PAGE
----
Games for Windows Live

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Before the disaster that was the Denuvo scheme, there was this.

Games for Windows Live was an online gaming service released in May 29, 2007 by Microsoft for Games for Windows branded games to connect with Microsoft’s Live service, some games on the service allowed for cross-platform play, such as Shadowrun, putting them against Xbox 360 players. It also provided features used on Xbox Live such as online play, achievements and gamerscore, send/receive messages, sending friend requests and accepting friend requests, voice chat across platforms (though it was removed in 2010) and much more.

Over the service’s run, it has gained a reputation for being one of the worst DRM’s of all time, even rivalling Denuvo Anti-Tamper.

On July 1, 2014, Microsoft discontinued the service, stating that they "have nothing to share on the future of Games for Windows Live" back on January 31, 2013.

Why It Sucked

  1. Gold membership was absurdly overpriced at launch, costing $49.99 a year, this felt unfair to PC gamers as other services allowed online play for free, though eventually, Microsoft decided to make the service free, but the damage was already done.
  2. It was initially released for Windows Vista, which had a lot of bugs, glitches, and bad optimization at launch, which was another way for Microsoft to convince people to upgrade to Vista, though they managed to crack it to work on an XP.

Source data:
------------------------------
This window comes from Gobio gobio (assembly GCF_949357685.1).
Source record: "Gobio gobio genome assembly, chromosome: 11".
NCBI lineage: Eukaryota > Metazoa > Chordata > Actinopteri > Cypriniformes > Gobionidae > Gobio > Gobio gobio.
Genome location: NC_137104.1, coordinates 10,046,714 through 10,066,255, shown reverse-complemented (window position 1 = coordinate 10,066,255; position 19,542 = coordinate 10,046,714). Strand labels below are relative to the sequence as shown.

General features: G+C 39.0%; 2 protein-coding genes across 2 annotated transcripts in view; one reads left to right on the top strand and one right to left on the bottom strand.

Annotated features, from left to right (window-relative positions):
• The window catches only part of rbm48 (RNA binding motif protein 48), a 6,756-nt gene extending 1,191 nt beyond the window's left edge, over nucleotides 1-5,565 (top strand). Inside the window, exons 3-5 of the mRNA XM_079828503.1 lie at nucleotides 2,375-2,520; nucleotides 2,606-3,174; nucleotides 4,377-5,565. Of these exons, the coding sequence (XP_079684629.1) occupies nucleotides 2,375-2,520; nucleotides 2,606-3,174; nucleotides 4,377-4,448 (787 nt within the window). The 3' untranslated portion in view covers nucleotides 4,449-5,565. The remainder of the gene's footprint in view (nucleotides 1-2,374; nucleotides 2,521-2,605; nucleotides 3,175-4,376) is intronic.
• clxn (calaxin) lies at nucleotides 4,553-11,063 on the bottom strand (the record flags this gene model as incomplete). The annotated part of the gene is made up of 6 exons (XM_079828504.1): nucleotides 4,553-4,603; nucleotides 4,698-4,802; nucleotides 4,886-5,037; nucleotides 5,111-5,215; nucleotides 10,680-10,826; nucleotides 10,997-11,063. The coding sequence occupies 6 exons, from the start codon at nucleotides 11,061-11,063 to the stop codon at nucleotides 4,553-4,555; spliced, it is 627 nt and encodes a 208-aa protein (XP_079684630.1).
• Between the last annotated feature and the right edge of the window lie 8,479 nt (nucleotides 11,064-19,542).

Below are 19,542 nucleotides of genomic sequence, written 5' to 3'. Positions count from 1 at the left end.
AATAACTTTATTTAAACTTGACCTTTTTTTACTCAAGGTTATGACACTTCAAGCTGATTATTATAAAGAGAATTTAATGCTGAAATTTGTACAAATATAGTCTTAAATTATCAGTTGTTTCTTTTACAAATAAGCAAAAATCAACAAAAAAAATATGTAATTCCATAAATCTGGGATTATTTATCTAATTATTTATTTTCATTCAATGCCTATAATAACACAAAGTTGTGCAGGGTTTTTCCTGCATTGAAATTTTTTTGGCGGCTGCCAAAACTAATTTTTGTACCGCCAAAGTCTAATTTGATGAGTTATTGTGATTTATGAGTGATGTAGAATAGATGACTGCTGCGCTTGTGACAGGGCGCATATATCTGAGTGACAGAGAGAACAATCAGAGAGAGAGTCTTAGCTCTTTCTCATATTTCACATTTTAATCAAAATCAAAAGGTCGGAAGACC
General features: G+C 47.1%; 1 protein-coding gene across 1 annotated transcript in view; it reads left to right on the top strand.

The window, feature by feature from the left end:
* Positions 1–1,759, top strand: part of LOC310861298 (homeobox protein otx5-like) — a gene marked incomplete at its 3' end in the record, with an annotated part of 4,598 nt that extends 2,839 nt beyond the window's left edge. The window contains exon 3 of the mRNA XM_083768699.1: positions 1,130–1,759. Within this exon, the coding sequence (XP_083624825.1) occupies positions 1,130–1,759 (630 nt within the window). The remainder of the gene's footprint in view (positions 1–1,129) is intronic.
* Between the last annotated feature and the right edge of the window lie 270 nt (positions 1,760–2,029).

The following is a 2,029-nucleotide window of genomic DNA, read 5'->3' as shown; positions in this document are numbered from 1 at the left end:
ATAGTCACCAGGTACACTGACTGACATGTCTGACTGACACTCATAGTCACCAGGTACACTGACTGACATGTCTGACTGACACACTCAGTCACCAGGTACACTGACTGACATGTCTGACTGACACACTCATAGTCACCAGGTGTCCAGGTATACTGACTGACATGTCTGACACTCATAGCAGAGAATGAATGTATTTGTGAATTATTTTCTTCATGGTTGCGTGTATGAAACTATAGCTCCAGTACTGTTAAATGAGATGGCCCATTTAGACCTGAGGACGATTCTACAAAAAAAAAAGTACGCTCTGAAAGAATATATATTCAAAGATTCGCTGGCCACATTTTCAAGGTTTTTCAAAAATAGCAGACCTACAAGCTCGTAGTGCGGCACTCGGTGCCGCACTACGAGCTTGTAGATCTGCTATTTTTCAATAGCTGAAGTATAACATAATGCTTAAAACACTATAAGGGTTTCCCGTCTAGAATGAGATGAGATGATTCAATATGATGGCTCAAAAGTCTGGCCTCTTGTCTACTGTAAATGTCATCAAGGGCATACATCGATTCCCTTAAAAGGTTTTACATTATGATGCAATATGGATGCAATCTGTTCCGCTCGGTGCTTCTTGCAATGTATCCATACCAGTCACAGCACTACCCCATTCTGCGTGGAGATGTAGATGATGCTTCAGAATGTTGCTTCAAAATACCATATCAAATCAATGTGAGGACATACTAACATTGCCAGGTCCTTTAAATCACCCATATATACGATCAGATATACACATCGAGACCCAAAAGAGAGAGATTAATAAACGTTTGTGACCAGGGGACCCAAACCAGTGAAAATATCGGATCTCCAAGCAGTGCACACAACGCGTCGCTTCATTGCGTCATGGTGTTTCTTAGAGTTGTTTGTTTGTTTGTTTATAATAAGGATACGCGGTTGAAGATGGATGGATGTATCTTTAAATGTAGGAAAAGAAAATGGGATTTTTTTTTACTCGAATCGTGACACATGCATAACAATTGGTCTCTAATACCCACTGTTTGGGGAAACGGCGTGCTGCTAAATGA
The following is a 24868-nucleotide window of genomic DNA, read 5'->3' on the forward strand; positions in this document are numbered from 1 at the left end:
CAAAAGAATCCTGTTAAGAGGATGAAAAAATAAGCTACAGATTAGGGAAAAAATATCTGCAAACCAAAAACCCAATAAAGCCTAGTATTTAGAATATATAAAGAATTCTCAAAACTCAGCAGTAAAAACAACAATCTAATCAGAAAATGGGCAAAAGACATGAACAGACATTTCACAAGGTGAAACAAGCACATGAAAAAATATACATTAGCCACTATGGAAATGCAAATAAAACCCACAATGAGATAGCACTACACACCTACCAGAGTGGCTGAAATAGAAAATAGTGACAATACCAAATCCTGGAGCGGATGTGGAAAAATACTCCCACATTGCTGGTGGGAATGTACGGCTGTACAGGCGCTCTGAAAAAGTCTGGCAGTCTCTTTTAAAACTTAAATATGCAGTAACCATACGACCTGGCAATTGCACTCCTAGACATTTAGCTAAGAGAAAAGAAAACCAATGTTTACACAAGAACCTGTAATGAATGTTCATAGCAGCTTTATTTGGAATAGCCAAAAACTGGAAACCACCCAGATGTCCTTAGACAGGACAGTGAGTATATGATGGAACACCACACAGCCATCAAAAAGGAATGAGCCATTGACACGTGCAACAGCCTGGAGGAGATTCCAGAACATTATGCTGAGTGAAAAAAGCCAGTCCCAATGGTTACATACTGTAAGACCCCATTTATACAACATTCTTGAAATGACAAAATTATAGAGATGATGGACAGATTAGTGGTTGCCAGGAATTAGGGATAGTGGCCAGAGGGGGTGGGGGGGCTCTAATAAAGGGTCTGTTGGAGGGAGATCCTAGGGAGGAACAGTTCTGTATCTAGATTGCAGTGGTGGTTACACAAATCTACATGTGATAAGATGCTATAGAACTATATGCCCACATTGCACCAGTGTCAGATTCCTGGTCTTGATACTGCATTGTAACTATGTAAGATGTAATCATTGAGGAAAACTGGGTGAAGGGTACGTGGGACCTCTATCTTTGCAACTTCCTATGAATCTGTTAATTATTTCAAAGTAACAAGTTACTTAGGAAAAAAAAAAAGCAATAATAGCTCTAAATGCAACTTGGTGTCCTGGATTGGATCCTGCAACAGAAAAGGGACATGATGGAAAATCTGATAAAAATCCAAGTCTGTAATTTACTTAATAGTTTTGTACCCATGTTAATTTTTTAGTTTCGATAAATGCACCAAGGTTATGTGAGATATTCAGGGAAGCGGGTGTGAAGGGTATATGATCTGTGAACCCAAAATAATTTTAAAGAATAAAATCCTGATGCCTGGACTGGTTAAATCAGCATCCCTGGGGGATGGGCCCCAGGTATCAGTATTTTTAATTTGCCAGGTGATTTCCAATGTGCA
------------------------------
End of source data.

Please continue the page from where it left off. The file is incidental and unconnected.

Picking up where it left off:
3. It was an absolute pain to use, with the biggest example being that if you were playing a GFWL game, and someone turned on an Xbox 360 where you had the same account as GFWL, you’ll be kicked out of your account until the Xbox 360 is turned off. Another example is some games refusing to work most of the time, giving you errors from time to time, mostly a connection error, and refusing to log you in.
  4. The service was known to infamously corrupt player’s save data and encrypting them just so people won’t copy them to get achievements easily. And worse yet, Microsoft never fixed this issue, so the corruption of save data was always on GFWL forever.
  5. Some features were barely used at all, with the biggest example being Tray and Play and the Cross-Platform Play, Tray and Play was an advertised feature which allows you to insert a game on a disc into your PC and immediately start playing while it installs in the background, just like the Xbox 360, however, only one game used this feature, which was Halo 2, and Cross-Platform Play, the most advertised feature, was used in only 4 out of the 73 games on the service, which is 5.5% of the entire library. To add insult to injury, Halo 2 didn’t support cross-platform play, which is strange since it was one of the launch titles for the service.
    • To add more on to the cross-platform feature, Microsoft completely removed voice chat across platforms in 2010, which meant you can only chat to players through the text portion of games that supported this feature, the problem was is that cross platform voice chat was one of the main reasons GFWL was launched, along with cross-platform play itself. So it shows that even Microsoft gave up on what inspired them to make the service.